McGhee and Haney-Lopez make a plausible argument, but as debates over Sanders among blacks or between races show, it's one thing to denounce racism, as Sanders does quite regularly, and another to overcome it. The best-selling author Ta-Nehisi Coates recently endorsed Sanders, but did so reluctantly because the Senator does not support reparations; other blacks may be less forgiving even if Clinton is no more likely to indulge that ultimate fantasy. Again, it will be one thing to convince whites that racism is bad because it divides the working class against itself, and something much different to sell them the continuation and even the enhancement of the sort of compensatory regime black progressives still insist upon. The Nation authors fail to appreciate this. Their account of how Republicans succeeded in turning angry whites against "activist government" has a blind spot in it.
In the New Deal and Great Society years, white majorities broadly supported activist government because they perceived it as helping people like themselves—hardworking, deserving, decent. But as government programs became available to people of color, conservatives saw that they could gain ground by dog whistling about welfare and criminals, using racially coded terms to invoke the specter of liberal government coddling people of color—the very groups whose fortunes seemed to be rising just as life was getting harder for the white working class in the 1970s.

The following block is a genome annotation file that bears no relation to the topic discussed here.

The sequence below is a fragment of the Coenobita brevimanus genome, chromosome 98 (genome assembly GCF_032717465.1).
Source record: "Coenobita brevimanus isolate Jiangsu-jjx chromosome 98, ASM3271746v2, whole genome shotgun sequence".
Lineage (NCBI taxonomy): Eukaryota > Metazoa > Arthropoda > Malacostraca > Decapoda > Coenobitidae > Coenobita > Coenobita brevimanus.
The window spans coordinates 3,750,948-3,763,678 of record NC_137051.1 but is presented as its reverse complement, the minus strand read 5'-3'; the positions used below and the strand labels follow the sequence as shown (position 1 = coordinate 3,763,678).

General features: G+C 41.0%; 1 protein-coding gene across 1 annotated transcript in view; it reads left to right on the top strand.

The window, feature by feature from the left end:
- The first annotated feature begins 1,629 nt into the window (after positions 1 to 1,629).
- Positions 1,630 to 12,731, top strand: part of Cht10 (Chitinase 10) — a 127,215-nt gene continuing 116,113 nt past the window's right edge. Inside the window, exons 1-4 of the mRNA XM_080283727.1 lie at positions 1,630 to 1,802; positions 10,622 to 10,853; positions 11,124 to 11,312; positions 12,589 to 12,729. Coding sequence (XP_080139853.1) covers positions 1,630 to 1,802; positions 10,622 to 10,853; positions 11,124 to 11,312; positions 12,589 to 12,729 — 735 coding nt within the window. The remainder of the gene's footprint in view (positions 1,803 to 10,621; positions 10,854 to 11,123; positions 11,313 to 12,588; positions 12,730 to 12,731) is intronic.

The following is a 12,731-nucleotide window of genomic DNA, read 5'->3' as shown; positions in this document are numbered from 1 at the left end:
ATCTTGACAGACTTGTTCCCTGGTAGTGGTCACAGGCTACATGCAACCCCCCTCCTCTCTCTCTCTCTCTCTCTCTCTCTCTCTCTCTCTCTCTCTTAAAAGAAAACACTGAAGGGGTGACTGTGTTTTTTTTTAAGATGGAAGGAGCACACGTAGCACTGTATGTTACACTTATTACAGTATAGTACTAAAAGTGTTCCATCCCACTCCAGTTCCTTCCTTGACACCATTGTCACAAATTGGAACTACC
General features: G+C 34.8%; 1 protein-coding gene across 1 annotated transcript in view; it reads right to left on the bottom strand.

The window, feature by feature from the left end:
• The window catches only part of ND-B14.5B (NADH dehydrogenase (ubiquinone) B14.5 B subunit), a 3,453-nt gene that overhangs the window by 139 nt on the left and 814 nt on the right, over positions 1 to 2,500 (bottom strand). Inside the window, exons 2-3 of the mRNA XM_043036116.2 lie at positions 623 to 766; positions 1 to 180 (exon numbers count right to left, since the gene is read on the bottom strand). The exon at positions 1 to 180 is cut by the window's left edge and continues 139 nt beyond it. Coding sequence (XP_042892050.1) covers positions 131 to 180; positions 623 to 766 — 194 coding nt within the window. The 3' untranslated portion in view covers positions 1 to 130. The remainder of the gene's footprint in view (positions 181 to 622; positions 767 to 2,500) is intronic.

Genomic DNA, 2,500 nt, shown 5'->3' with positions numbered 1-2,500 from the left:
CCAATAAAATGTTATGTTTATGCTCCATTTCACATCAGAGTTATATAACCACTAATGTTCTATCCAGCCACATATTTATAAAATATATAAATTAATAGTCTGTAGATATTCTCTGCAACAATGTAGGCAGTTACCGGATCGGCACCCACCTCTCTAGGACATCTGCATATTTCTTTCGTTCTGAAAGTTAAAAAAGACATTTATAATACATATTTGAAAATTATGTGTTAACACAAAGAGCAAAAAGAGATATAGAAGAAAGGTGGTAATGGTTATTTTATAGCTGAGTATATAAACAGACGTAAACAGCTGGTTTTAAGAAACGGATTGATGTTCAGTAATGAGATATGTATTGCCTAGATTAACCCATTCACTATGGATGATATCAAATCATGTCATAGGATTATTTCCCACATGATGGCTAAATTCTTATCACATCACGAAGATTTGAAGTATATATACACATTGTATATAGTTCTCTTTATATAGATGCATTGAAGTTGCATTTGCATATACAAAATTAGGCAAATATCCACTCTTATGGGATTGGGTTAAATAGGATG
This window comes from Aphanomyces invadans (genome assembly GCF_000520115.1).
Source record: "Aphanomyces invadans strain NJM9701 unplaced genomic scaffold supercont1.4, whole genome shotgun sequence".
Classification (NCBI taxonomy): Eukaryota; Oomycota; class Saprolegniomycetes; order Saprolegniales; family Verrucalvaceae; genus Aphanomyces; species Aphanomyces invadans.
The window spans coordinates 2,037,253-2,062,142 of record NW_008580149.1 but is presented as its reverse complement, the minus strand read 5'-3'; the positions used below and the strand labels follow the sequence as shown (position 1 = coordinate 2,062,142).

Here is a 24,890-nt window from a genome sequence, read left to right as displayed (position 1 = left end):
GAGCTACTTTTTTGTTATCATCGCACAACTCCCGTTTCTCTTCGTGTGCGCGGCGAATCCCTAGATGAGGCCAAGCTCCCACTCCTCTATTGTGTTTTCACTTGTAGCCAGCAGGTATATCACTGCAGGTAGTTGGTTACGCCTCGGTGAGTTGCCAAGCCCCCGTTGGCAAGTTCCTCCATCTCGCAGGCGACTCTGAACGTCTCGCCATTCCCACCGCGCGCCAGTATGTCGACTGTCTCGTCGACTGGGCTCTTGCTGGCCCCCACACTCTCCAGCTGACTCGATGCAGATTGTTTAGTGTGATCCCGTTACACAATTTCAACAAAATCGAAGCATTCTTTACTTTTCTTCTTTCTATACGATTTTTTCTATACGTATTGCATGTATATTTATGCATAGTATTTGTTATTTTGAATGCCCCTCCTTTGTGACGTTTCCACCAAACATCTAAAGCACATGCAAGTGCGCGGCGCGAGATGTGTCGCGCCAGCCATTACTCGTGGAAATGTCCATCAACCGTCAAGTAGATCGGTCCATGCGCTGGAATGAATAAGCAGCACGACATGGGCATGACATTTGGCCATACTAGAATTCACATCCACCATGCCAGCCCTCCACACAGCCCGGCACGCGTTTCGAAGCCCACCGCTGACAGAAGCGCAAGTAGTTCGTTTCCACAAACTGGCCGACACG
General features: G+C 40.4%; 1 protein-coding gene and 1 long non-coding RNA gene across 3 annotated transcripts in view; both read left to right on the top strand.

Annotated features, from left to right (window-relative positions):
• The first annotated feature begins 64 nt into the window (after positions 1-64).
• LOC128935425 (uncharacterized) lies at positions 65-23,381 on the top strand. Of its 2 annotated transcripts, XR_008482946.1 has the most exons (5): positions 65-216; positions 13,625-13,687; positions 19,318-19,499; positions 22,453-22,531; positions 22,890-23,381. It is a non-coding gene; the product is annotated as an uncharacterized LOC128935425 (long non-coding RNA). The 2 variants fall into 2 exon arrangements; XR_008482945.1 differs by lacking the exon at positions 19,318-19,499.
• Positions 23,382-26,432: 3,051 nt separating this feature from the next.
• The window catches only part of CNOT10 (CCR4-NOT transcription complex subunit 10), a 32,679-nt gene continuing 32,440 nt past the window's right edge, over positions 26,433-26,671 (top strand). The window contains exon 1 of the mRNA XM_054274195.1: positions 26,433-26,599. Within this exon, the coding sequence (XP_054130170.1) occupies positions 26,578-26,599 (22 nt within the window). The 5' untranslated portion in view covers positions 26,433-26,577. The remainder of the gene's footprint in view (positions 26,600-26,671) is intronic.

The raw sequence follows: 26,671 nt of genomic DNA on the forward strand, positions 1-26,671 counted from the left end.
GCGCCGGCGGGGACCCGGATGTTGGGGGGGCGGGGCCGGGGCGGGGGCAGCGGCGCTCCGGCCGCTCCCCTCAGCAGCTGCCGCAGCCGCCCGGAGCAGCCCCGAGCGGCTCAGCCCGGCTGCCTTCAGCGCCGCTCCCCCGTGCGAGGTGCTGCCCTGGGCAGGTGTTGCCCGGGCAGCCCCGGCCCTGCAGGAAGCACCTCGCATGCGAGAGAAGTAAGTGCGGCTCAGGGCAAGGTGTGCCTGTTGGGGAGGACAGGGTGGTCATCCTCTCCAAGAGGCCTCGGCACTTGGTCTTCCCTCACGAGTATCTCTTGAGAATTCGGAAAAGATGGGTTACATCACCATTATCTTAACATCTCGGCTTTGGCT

Their account makes it sound like whites resented even sharing government benefits with blacks, but surely the main grievance among angry whites was that blacks and other minorities were receiving "special" treatment and getting "breaks" that whites weren't. Their resentment extended from ignorant assumptions that only blacks received welfare to protests against affirmative action or anything that specifically benefited minorities at the apparent expense of individual whites. Beyond that, the obvious reason no Democratic candidate for President will ever endorse the idea of reparations is that most whites, no matter how they reject racism, also reject the idea that, as individuals and citizens, they still owe something to black people. Most, I suspect, have grown impatient with the whole compensatory regime, blaming it rather than conservative economics for today's misery, while many question whether blacks even envision its end. This is problematic because black progressives want to hear Sanders tell what he will do about racism, and some won't be satisfied until they hear an answer guaranteed to alienate many whites. How would McGhee and Haney-Lopez have Sanders explain how the white working class will benefit from more affirmative action and other compensatory programs, much less reparations? I don't think they can answer because their proposed strategy would only point Sanders toward a "color-blind" ideal that some black progressives already reject as inadequate. It's peculiar, in any event, that they came up with a plan for Sanders to preach anti-racism to whites as a way to build up his support among blacks, which I assume was the actual goal. If I'm right, then Sanders shouldn't look to The Nation but to those blacks like Lee and Coates who've made calculated, pragmatic and principled decisions in favor of Sanders. They may not be the black political establishment -- some of whom, you may recall, resented Barrack Obama because he didn't have to curry favor with them in 2008 -- but they just might be the first sparks of another anti-establishment explosion in this most interesting year.